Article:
In 1925, diphtheria — a disease that can be fatal in children — broke out in Nome, Alaska. Serum containing antibodies had to be rushed to the remote town. The task fell upon a sled driver and his team of dogs. The sled drove for about 1,100 km in five-and-a-half days, under punishing conditions of blizzard and white-out, delivered the medicine, and saved many lives.

One of the heroic sled dogs was Balto, whose legendary energy is reminiscent of the canine Buck in Jack London’s  The Call of the Wild, recently made into a Harrison Ford movie. Balto, incidentally, has been immortalised in a sculpture that stands in Central Park, New York.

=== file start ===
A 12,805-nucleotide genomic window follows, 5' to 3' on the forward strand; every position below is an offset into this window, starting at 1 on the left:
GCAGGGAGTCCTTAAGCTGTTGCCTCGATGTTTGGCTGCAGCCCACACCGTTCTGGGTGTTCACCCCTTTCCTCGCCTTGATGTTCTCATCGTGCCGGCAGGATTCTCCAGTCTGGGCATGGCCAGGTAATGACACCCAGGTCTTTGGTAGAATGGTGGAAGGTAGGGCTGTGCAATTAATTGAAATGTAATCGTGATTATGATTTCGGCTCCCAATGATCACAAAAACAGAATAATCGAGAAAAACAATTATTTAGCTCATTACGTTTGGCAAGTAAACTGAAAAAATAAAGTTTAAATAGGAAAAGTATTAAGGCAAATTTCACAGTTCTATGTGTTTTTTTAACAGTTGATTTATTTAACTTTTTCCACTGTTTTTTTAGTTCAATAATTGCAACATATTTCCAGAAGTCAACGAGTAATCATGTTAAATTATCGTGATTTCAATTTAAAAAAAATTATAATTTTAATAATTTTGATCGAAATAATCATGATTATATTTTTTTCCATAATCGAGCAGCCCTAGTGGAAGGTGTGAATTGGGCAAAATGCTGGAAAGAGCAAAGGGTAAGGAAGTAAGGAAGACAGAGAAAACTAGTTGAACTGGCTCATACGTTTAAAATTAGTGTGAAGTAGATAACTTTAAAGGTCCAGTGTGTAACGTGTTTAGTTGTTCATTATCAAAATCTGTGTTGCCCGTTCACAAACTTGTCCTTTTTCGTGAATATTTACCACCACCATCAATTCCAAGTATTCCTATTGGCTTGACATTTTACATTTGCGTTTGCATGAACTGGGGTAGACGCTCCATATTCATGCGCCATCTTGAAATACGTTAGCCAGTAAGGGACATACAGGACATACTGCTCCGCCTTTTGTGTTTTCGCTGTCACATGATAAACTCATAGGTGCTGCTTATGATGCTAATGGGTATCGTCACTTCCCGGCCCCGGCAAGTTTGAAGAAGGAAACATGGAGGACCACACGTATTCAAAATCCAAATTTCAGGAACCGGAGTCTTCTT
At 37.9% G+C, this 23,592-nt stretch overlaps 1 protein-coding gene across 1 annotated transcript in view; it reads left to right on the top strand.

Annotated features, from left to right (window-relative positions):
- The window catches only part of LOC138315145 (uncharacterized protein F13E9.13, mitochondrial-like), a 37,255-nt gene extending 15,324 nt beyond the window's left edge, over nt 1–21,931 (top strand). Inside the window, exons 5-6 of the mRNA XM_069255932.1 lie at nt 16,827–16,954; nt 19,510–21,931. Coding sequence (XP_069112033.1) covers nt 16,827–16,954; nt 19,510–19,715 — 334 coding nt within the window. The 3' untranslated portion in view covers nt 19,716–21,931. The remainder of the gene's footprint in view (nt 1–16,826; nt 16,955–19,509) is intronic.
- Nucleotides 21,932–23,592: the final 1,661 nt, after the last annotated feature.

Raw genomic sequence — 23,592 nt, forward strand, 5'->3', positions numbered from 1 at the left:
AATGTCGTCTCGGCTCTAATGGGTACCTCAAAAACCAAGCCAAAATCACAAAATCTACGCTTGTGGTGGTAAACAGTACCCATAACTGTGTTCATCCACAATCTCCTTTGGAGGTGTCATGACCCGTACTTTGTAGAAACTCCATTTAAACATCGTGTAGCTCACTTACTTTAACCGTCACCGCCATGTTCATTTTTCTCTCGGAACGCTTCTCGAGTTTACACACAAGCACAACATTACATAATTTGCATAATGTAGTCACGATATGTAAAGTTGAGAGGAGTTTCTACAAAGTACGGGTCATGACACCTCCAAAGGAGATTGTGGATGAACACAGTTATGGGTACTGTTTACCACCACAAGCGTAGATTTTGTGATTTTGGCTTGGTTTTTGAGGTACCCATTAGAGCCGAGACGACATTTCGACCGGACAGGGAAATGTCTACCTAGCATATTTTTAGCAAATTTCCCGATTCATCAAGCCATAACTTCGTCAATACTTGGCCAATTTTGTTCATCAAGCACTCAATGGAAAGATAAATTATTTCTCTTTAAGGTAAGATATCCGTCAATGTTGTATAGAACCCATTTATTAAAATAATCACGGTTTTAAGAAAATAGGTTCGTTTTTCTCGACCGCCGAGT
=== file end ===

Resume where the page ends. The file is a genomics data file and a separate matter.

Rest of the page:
Recently, a bunch of scientists led by Katherine Moon, a geneticist at the University of California, Santa Cruz, decided to study Balto’s DNA from the dog’s taxidermy remains. Apart from determining that Balto was more genetically diverse than most dogs of today, they also figured out how he looked. Balto, according to them, stood 21.7 inches tall and had a double layered coat of fur that was mostly black with a little white. Their findings agree well with the few photographs available of Balto. It is a marvel of science that a relic of a dead cell can tell so much.

Elaine Ostrander, a dog geneticist who was not part of Moon’s study, told Science magazine that Balto’s genes could be a blueprint for promoting healthier dogs today.